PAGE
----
Close to the City Although there are restaurants in the city centre, the culinary culture of Hobart rotates around three distinct precincts. Salamanca Place and the waterfront are both within easy walking distance of town. North Hobart is a little further out.
Salamanca offers the casual diner much choice. The sandstone buildings, former shipping warehouses, now accommodate most of the restaurants, cafes and bars. Restored to maintain their sense of history they also offer contemporary ambience. Sunny lunchtimes see many enjoying Maldini's fare on the pavement. The Saturday Market has many casual food stalls. Inside the sheltered Square, a reclaimed quarry with a piazza feel, Machine Laundry Cafe is a popular al fresco spot. Salamanca's Cafe Bar sizzles and no pub crawl is complete without a visit to Knopwood's or Irish Murphy's for a glass or ten of Irish beer.
The waterfront is synonymous with Constitution Dock, finishing line of the famous yacht race. The three piers that make up this precinct spoil the diner for choice. The Murray Street Pier complex is home to Sisco's, Blue Skies, Sticky Fingers and Waterline. Across the road, the Customs House Hotel is popular with crews from visiting yachts. On Elizabeth Street Pier go Turkish at Pasha's or enjoy sublime fish and chips at Fish Frenzy. Further along at Victoria Dock, with their boats moored alongside, Mure's is a Hobart landmark. The Upper Deck and Lower Deck restaurants, and the Japanese Orizuru serve only the freshest of catches. The nearby fish punts offer more casual fare. The Drunken Admiral beckons across the boats from Hunter Street. Tapas lovers should book into Rockerfellers. In an area rich with eating places, these are but a few.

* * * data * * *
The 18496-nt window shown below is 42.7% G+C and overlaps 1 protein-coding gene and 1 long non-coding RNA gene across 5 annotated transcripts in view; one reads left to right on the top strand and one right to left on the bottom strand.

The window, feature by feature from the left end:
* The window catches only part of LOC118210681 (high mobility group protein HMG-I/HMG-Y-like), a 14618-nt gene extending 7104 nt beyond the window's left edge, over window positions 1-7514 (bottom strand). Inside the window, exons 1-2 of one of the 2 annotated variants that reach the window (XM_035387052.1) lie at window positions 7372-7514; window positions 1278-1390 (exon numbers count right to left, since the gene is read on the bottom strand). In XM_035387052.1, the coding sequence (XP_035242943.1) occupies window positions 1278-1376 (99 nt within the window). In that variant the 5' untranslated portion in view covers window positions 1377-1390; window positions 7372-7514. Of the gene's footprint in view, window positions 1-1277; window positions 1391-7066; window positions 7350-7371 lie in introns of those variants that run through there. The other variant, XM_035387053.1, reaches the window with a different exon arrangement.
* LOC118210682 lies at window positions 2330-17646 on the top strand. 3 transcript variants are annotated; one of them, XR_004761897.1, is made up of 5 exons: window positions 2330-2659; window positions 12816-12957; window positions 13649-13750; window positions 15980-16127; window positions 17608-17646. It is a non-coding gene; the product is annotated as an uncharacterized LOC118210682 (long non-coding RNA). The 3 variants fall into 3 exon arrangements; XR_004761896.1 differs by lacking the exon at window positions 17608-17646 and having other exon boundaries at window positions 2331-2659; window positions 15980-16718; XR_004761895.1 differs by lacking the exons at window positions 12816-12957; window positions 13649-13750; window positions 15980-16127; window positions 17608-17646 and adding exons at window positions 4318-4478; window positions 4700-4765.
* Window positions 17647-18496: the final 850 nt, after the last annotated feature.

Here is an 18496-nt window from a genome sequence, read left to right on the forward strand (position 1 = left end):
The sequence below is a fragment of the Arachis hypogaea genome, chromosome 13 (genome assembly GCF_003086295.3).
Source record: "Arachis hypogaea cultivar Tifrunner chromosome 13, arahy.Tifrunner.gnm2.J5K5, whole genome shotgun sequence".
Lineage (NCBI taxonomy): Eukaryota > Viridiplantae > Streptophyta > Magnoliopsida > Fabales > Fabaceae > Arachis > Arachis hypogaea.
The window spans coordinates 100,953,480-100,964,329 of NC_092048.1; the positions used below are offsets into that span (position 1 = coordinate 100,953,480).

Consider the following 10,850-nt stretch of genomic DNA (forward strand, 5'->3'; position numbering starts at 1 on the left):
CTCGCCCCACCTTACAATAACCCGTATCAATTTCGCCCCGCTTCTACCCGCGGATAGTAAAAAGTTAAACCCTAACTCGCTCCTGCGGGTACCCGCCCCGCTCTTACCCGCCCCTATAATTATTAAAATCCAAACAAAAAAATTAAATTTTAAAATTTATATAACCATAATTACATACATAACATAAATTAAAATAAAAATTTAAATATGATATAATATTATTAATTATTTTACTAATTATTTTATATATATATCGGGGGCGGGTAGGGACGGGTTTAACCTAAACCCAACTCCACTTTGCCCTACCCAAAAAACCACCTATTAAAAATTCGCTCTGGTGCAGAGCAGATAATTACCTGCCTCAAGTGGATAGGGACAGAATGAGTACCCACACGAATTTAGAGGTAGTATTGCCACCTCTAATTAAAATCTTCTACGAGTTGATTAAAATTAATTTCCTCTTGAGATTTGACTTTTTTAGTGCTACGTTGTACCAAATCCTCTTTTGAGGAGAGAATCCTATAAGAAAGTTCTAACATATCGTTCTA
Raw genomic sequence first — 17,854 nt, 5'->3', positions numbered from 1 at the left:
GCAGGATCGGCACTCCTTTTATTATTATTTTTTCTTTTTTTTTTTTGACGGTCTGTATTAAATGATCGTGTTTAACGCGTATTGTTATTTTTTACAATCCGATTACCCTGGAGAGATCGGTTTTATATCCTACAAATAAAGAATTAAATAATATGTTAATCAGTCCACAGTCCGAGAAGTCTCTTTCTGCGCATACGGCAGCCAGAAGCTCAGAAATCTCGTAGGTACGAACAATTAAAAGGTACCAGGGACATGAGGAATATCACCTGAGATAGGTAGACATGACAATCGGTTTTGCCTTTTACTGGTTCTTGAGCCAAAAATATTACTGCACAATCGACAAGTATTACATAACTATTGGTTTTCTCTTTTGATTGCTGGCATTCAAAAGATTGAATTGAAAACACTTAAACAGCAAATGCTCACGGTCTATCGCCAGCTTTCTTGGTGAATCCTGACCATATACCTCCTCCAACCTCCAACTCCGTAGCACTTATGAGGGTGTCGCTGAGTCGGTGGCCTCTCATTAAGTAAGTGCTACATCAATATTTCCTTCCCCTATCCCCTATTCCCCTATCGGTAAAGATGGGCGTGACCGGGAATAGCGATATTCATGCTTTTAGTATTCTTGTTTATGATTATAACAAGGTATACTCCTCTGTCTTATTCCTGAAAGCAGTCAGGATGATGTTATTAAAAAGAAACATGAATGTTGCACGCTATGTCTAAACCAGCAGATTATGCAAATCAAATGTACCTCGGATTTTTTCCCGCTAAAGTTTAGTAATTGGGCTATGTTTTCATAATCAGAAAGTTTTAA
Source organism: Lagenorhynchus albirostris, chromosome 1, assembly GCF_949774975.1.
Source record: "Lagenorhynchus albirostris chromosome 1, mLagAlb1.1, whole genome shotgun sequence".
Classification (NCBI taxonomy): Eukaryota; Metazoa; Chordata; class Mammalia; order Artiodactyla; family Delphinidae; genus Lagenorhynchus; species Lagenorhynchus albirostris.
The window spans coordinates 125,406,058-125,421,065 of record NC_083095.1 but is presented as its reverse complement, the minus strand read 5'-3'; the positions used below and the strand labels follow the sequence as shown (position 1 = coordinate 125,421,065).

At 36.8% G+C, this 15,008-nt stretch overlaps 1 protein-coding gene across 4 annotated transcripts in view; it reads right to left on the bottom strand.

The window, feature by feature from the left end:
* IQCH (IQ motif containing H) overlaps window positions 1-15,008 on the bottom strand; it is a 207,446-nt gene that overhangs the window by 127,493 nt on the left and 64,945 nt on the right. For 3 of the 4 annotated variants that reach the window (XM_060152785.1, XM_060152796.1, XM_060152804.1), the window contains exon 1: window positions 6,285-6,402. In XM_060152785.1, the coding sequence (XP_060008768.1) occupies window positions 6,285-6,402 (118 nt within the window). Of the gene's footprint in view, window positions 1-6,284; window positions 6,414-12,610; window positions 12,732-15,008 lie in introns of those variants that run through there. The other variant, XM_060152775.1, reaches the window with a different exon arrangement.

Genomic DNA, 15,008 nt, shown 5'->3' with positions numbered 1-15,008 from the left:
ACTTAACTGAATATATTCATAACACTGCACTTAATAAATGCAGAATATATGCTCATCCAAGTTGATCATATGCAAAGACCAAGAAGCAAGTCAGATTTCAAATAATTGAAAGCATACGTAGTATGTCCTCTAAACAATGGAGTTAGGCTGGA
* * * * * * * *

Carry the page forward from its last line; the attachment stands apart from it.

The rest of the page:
Beyond the City Centre With restaurants and galleries opening almost daily, North Hobart is cosmopolitan and interesting. The Republic and Queen's Head are popular drinking places offering good food and entertainment. A strong ethnic influence is well served by Vanidol's, Annapurna,Saigon Kitchen and Taste of Asia. Lovers of Italian food will not be disappointed by Concetta's, Marti Zuccos or Casablanca. Mit Zitrone, justifiably award winning, has the owner-chef using daring food combinations for sublimely innovative meals. A little further west in New Town, true food lovers should treat themselves to the Lebrina experience, where Tasmanian produce is treated with care and respect and where the wine list is extensive.
Although these areas house many restaurants, fine dining experiences can be had elsewhere. Many of the cottages of Battery Point have metamorphosed into restaurants. Kelleys was a sailmaker's cottage and Ristorante Da Angelo and Jackman and McRoss also reflect the heritage of this lovely area. Walking the crooked streets truly takes the visitor back in time, and after enjoying the beauty of the architecture and sweeping river views, a drink at The Shipwright's Arms is refreshing. The former mansion that is now Lenna of Hobart, houses the sumptuous Alexander's, a perfect place for a celebration. French provincial cooking and marvellous murals make Le Provencal in South Hobart worth a visit. A little to the east of the city is the university suburb of Sandy Bay, also home of Wrest Point Casino complex. The Point Revolving Restaurant offers dining by day or night with stunning views and a little further east, the view from Mt Nelson is also spectacular and can be enjoyed from the Signal Station Restaurant.
Wine, Beer & Spirits Lower production quantities have kept Tasmanian wines a secret from many but their excellence cannot be ignored. Vineyards surround the city, and the climate is especially suited to varieties such as Pinot Noir, Pinot Gris and Riesling. Award-winning sparkling and Pinot varieties can be sampled from Moorilla Estate. Include lunch and a trip to the